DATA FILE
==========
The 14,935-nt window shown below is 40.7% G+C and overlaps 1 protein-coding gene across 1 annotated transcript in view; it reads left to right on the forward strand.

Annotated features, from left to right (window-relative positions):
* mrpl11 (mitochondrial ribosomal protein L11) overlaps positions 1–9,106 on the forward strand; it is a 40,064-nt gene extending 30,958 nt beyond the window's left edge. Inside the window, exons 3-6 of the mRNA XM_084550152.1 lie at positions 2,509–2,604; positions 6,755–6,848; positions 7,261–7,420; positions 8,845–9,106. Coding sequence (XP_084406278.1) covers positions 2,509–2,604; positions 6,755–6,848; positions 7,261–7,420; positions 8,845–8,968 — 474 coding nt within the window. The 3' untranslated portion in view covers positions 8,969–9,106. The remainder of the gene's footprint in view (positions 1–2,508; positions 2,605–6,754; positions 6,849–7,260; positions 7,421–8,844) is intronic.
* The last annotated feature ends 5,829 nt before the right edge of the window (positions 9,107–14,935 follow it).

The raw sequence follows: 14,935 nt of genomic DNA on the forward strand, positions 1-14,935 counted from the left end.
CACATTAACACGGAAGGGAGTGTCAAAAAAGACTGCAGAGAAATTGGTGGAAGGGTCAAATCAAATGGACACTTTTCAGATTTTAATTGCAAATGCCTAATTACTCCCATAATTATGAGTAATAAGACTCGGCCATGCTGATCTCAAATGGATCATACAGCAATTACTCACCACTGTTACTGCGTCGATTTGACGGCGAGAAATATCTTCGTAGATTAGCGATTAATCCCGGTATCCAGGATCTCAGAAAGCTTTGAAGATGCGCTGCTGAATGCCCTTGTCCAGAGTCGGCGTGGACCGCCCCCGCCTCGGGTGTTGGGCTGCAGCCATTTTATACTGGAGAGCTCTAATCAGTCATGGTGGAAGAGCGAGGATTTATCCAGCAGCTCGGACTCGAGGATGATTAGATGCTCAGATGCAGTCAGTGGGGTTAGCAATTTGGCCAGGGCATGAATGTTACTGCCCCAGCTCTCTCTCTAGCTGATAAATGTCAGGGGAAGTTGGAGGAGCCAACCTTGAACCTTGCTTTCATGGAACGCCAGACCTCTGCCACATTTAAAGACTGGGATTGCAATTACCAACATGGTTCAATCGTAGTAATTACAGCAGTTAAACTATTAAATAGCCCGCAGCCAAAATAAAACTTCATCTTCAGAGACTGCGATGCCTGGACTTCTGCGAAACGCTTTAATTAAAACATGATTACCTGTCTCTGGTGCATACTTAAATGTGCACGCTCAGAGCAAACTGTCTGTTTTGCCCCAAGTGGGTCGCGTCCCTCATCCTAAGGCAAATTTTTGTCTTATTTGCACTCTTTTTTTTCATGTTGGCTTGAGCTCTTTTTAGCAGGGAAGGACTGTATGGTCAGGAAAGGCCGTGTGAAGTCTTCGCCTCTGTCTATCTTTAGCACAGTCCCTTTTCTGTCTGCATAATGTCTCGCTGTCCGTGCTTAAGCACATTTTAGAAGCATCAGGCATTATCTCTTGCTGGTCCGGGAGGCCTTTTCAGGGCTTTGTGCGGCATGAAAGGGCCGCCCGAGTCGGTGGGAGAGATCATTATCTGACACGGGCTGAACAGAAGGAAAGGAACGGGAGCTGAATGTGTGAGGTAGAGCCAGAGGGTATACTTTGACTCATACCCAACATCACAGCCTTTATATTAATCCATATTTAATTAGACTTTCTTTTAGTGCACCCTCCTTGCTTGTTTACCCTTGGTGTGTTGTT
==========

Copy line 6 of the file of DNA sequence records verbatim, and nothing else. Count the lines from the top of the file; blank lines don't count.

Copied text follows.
CACATTAACACGGAAGGGAGTGTCAAAAAAGACTGCAGAGAAATTGGTGGAAGGGTCAAATCAAATGGACACTTTTCAGATTTTAATTGCAAATGCCTAATTACTCCCATAATTATGAGTAATAAGACTCGGCCATGCTGATCTCAAATGGATCATACAGCAATTACTCACCACTGTTACTGCGTCGATTTGACGGCGAGAAATATCTTCGTAGATTAGCGATTAATCCCGGTATCCAGGATCTCAGAAAGCTTTGAAGATGCGCTGCTGAATGCCCTTGTCCAGAGTCGGCGTGGACCGCCCCCGCCTCGGGTGTTGGGCTGCAGCCATTTTATACTGGAGAGCTCTAATCAGTCATGGTGGAAGAGCGAGGATTTATCCAGCAGCTCGGACTCGAGGATGATTAGATGCTCAGATGCAGTCAGTGGGGTTAGCAATTTGGCCAGGGCATGAATGTTACTGCCCCAGCTCTCTCTCTAGCTGATAAATGTCAGGGGAAGTTGGAGGAGCCAACCTTGAACCTTGCTTTCATGGAACGCCAGACCTCTGCCACATTTAAAGACTGGGATTGCAATTACCAACATGGTTCAATCGTAGTAATTACAGCAGTTAAACTATTAAATAGCCCGCAGCCAAAATAAAACTTCATCTTCAGAGACTGCGATGCCTGGACTTCTGCGAAACGCTTTAATTAAAACATGATTACCTGTCTCTGGTGCATACTTAAATGTGCACGCTCAGAGCAAACTGTCTGTTTTGCCCCAAGTGGGTCGCGTCCCTCATCCTAAGGCAAATTTTTGTCTTATTTGCACTCTTTTTTTTCATGTTGGCTTGAGCTCTTTTTAGCAGGGAAGGACTGTATGGTCAGGAAAGGCCGTGTGAAGTCTTCGCCTCTGTCTATCTTTAGCACAGTCCCTTTTCTGTCTGCATAATGTCTCGCTGTCCGTGCTTAAGCACATTTTAGAAGCATCAGGCATTATCTCTTGCTGGTCCGGGAGGCCTTTTCAGGGCTTTGTGCGGCATGAAAGGGCCGCCCGAGTCGGTGGGAGAGATCATTATCTGACACGGGCTGAACAGAAGGAAAGGAACGGGAGCTGAATGTGTGAGGTAGAGCCAGAGGGTATACTTTGACTCATACCCAACATCACAGCCTTTATATTAATCCATATTTAATTAGACTTTCTTTTAGTGCACCCTCCTTGCTTGTTTACCCTTGGTGTGTTGTT